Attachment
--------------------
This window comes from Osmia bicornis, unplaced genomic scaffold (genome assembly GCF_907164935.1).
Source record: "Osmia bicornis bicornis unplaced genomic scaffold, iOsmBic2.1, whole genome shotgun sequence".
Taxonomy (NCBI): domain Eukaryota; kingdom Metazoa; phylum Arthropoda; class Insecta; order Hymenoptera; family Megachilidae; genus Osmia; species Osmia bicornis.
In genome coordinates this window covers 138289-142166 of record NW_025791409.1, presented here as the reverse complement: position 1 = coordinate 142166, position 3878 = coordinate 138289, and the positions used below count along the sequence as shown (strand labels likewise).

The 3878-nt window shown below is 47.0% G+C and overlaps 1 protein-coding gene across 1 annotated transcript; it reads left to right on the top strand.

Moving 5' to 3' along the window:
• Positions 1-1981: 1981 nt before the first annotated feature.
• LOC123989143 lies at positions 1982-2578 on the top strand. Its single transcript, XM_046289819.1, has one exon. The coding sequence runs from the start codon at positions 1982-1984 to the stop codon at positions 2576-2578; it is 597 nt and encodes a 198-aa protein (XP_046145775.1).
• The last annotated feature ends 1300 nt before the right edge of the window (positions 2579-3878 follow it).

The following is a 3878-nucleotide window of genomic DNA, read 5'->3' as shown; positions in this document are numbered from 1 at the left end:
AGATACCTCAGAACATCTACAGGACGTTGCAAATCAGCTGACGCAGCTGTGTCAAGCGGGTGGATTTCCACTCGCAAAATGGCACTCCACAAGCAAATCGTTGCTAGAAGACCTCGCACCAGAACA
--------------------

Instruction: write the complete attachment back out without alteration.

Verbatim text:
This window comes from Osmia bicornis, unplaced genomic scaffold (genome assembly GCF_907164935.1).
Source record: "Osmia bicornis bicornis unplaced genomic scaffold, iOsmBic2.1, whole genome shotgun sequence".
Taxonomy (NCBI): domain Eukaryota; kingdom Metazoa; phylum Arthropoda; class Insecta; order Hymenoptera; family Megachilidae; genus Osmia; species Osmia bicornis.
In genome coordinates this window covers 138289-142166 of record NW_025791409.1, presented here as the reverse complement: position 1 = coordinate 142166, position 3878 = coordinate 138289, and the positions used below count along the sequence as shown (strand labels likewise).

The 3878-nt window shown below is 47.0% G+C and overlaps 1 protein-coding gene across 1 annotated transcript; it reads left to right on the top strand.

Moving 5' to 3' along the window:
• Positions 1-1981: 1981 nt before the first annotated feature.
• LOC123989143 lies at positions 1982-2578 on the top strand. Its single transcript, XM_046289819.1, has one exon. The coding sequence runs from the start codon at positions 1982-1984 to the stop codon at positions 2576-2578; it is 597 nt and encodes a 198-aa protein (XP_046145775.1).
• The last annotated feature ends 1300 nt before the right edge of the window (positions 2579-3878 follow it).

The following is a 3878-nucleotide window of genomic DNA, read 5'->3' as shown; positions in this document are numbered from 1 at the left end:
AGATACCTCAGAACATCTACAGGACGTTGCAAATCAGCTGACGCAGCTGTGTCAAGCGGGTGGATTTCCACTCGCAAAATGGCACTCCACAAGCAAATCGTTGCTAGAAGACCTCGCACCAGAACA